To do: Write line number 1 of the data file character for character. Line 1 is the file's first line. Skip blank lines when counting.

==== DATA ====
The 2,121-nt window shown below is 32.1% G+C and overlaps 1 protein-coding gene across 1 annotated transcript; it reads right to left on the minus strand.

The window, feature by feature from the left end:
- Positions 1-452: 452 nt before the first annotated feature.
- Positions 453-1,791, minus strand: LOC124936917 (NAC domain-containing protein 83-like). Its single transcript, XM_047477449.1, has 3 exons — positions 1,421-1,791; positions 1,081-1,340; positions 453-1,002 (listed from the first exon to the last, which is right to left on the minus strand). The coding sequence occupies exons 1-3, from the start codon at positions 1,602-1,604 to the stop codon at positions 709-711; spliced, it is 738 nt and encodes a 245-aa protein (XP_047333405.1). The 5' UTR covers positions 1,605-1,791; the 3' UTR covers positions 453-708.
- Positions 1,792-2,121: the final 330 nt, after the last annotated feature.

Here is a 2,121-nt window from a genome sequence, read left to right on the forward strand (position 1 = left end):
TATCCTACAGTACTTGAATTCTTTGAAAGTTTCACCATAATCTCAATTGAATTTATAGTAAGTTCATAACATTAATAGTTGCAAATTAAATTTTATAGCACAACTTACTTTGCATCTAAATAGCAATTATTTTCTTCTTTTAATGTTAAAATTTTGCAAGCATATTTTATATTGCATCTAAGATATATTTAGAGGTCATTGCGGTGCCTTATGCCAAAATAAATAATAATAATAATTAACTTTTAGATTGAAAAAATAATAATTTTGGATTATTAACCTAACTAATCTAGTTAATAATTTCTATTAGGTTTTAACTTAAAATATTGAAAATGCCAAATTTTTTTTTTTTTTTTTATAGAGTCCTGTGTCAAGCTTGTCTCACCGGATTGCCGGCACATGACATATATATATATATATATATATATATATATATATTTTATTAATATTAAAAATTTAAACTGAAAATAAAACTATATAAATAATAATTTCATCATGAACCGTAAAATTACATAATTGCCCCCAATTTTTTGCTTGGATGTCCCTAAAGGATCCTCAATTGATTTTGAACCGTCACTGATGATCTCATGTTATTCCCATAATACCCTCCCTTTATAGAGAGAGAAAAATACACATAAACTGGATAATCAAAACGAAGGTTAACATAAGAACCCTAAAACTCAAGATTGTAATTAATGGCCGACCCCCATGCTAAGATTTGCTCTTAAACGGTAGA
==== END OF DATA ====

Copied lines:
The 2,121-nt window shown below is 32.1% G+C and overlaps 1 protein-coding gene across 1 annotated transcript; it reads right to left on the minus strand.